Santosh Sharan: Yeah.
Adam Robinson: I think when you looked at our company for the first time, we were six people, we were generating $600,000 or $700,000 a month. We could basically hire 50 people that day and we still wouldn't have been burning money. And you were like, "You are one of the few companies that has the luxury of being totally financially free, and as a result, you can behave in a way that will be moves that are made not to grow revenue, the moves that are made to create a market-dominating company, which I loved. I've never had anyone speak to me that way, you know?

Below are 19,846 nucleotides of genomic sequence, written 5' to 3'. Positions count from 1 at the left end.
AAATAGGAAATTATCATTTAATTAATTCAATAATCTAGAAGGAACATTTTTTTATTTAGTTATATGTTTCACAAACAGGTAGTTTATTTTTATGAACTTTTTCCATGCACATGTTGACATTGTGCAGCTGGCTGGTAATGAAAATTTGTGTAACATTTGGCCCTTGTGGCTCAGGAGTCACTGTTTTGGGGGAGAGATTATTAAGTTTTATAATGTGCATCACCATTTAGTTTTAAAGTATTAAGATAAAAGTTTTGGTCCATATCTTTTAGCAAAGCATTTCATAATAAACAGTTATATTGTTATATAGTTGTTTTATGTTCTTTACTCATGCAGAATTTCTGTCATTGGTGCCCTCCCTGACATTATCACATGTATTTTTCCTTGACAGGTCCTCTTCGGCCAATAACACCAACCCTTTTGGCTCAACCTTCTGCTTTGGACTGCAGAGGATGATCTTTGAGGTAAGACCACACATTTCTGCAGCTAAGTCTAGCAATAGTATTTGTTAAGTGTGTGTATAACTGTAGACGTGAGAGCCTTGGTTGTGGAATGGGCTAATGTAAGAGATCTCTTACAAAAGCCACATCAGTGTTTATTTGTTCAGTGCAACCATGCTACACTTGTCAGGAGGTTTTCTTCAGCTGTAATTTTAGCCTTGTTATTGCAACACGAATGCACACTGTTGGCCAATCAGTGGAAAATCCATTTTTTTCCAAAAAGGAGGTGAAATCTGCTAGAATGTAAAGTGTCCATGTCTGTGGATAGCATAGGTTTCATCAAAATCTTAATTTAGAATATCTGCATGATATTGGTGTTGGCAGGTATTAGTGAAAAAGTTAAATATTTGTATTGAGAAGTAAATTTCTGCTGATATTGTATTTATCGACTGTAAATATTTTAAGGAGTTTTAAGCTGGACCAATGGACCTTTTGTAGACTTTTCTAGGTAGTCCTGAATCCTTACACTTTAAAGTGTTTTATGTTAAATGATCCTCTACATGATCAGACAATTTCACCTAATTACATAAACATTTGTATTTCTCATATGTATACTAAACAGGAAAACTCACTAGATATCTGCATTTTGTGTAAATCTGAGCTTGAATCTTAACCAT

Santosh Sharan: Yeah. No, it's like billion-dollar revenue companies don't have the luxury to make investments and decisions even if they are public, even if they have hundreds of millions of cash in the bank. That Retention has. And that because for market dominance, you need to really be willing to say no to a few things, no to even revenue or toxic revenue. Really chase not revenue, but scale. And in order to do that, this point is highly sort of misunderstood. So, I love to harp upon it. Oftentimes the thought is that if I raise hundreds of millions of dollars or billions, go IPO for billions of dollars, I will have more freedom to invest. Sometimes the opposite is true because with that comes a lot of oversight, a lot of, you know. So, this is where like bootstrap companies may even have a slightly better sort of opportunity to dominate the world, dig decisions that could go forward because eventually transformation, like we were talking a few minutes earlier, involves taking risks that has no evidence. It's almost like based on belief in a way. And some of those risks won't succeed. Some of them will fail. So, how helpful is it going to be for a lot of these decisions going to a board or some like decision, some other team to take decision that knows very little about the business and having no evidence to convince them? I think it just slows one down. So, there are some advantages of having excess capital, but nothing beats a profitable company, especially if it can be grown like profitably, which is the case here. I think the kind of trust, acceleration, velocity that can be generated on the back of it with a solid like growth strategy is just unfathomable like far more than some of the alternative approaches.